Diverse Perspectives and Topics

The editors elicited diverse perspectives from experts on the subject of the global blogosphere with special attention being addressed to political, cultural, legal, and ethical issues. The result is a compilation of state-of-the-art research findings on global blogging. Conceptually, the editors maintain consistency with Tim Berners-Lee’s perspective on Web science as being inherently interdisciplinary and aiming to “create approaches that allow new powerful and more beneficial patterns to occur” (Berners-Lee et al., 2006). From varied perspectives on the global blogosphere, the elite scholars contributing to this book made a dedicated effort to advance knowledge.
The depth and breadth of the chapter topics in Blogging in the Global Society relate the blogosphere to the following significant issues: blogs as a source of democratic deliberation, citizen media and political conflict in Thailand, blogmongering in China, a reflection of women’s sports, a code of conduct for bloggers, a case study of the basketball blog KnickerBlogger.Net, a medium of expression among estranged American Hasidim, a case study of blogging in Ireland, a means of communication and influence toward Palestinian sovereignty, a means of grieving, a popular communication medium for political blogging in the USA, a uses and gratification study of Latin American bloggers, a First Amendment perspective on blogging in the U.S., a hermeneutic analysis of the meanings of blogs, and the future of blogging through the lens of social interaction technologies.


Blogging in the Global Society assumes a worldwide approach to its subject matter. Scholars from divergent geographical regions (such as Europe, North America, Asia, and the Middle East) have contributed to the volume. The overall scope of the geographical areas embraced by the authors in this book includes the United States, Ireland, Latin American countries, China, Thailand, Israel, and the Arab world. The text unites experts ranging from communication and computer science to law and religion; simultaneously, it embodies international perspectives on the timely and crucial subject of blogging around the world. The researchers employ qualitative and quantitative research methods encompassing empirical, interpretative, historical, critical, and philosophical approaches to answering research questions and testing hypotheses.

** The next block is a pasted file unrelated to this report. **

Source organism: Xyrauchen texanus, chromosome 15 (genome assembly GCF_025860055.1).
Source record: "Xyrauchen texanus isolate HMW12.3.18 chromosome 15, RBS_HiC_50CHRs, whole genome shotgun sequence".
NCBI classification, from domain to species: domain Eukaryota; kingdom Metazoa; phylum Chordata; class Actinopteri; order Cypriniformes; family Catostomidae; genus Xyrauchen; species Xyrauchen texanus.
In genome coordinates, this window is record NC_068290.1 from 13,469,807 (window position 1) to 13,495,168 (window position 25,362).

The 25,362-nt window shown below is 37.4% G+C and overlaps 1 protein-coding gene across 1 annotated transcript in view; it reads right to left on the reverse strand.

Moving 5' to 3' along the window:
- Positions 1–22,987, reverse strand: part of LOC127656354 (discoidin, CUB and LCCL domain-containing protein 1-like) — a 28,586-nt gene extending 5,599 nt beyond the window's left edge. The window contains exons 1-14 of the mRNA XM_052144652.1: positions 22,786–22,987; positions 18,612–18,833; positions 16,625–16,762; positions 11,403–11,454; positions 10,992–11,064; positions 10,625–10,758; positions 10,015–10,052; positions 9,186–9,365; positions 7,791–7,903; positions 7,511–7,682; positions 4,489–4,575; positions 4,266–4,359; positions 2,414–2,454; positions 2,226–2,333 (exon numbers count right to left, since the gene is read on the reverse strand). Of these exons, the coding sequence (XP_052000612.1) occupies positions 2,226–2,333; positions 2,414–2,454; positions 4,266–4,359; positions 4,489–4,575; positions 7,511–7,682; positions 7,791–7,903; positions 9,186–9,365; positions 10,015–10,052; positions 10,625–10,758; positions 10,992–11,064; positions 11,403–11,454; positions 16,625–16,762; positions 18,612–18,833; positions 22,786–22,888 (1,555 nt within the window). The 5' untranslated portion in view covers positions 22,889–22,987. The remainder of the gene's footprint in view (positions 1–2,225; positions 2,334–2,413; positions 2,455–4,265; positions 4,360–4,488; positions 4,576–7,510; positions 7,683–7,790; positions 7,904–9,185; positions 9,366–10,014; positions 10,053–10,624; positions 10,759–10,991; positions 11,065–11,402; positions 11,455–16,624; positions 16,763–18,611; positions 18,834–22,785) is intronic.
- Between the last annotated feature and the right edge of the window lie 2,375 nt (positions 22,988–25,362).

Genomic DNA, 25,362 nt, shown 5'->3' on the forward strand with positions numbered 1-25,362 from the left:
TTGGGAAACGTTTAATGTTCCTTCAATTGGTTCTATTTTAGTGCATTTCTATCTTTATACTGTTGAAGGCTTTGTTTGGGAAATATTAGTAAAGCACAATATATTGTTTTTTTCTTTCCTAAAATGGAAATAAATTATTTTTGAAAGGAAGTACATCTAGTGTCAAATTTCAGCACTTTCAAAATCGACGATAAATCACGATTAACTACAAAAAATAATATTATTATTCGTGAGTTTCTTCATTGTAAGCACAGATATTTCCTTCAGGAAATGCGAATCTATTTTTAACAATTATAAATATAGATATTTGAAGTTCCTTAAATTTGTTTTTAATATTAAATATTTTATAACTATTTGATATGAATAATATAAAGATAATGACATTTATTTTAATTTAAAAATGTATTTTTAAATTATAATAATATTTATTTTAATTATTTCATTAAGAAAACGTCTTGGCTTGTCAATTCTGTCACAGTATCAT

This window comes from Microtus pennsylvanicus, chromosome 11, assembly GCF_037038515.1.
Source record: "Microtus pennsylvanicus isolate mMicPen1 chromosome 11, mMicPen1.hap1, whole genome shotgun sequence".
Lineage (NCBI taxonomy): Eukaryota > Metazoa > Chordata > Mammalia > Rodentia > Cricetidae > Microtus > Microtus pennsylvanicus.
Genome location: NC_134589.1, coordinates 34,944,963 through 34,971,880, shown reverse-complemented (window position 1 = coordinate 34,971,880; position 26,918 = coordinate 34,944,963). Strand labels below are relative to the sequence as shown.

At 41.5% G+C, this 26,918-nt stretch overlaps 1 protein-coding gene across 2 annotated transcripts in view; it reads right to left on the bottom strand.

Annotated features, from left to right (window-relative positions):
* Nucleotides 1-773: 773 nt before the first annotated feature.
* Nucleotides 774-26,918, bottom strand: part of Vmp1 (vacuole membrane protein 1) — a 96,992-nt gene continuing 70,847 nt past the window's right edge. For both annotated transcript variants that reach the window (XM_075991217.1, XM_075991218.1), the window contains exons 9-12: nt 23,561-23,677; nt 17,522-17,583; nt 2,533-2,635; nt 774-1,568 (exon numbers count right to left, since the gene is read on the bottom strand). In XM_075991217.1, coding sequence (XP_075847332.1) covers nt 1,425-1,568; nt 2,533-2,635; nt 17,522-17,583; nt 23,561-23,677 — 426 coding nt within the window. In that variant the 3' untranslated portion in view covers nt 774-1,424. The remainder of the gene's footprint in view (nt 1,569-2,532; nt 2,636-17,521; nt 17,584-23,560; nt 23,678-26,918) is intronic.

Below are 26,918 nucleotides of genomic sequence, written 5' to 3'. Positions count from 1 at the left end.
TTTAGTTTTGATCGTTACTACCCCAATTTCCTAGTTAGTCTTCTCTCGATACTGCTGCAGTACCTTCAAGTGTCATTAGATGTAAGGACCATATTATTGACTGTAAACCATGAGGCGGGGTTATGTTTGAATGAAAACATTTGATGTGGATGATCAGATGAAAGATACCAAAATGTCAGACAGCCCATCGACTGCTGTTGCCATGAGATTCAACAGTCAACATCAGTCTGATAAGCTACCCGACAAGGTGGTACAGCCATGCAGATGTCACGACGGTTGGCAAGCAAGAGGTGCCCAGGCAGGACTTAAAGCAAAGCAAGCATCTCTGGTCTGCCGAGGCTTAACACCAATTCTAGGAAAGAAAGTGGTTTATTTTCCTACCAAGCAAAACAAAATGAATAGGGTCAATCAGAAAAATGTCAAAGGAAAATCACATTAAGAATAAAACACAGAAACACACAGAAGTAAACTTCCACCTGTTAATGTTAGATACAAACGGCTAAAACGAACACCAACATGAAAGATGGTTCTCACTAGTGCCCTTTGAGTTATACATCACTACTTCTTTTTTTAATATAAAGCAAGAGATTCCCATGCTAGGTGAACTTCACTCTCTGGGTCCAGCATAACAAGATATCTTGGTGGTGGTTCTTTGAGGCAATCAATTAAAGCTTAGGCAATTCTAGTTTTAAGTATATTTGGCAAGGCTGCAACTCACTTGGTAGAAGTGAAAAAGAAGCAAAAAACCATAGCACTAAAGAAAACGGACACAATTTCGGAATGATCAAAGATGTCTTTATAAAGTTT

Chapter Organization

The chapters unfold in a unified format similar to the following: abstract, introduction, background, literature review, main body, conclusion, future research directions, references, and key terms and definitions. The abstract summarizes the content of the chapter and highlights the major findings. The introduction explains the direction of the research reported in the chapter. While the background section contextualizes the challenges behind the research, the literature review covers completed studies relevant to the research topic. The main body of the chapter articulates the position of the author and develops the content. The conclusion entails deductions from the study and its results, and the future research directions outline the implications of the findings for further investigations. Under references, the authors cite their research sources. Finally, the key terms and definitions detail important concepts selected by the chapter authors.


The book has three sections. All three sections enhance the reader’s comprehension of the global blogosphere and shed light on its political, cultural, legal, and ethical issues. The wisdom and talent of the authors are shared with the readers in the following:

Section 1: The Global Blogosphere: Political, Cultural, Legal, and Ethical Issues

Section 1 highlights blogging worldwide and includes Chapters 1-5, which circumnavigate the world via blogging. Chapter 1 by Barbara K. Kaye, Thomas J. Johnson, and Peter Muhlberger investigates how blog reliance among users influences political participation. The authors maintain that social, cultural, and political contexts in different countries may impact deliberative communication in the blogosphere. For deliberation to be open and fruitful, bloggers must be informed yet willing to listen to opposing points of view, thereby synthesizing all the distinct voices they hear. Unfortunately, much evidence suggests the public stays appreciably apathetic and ignorant, and both apathy and ignorance weaken deliberation—the heart of any democracy. In the final analysis, the learned authors demonstrate a positive correlation between blog reliance and democratic deliberation, which may depend on the motives behind blog use.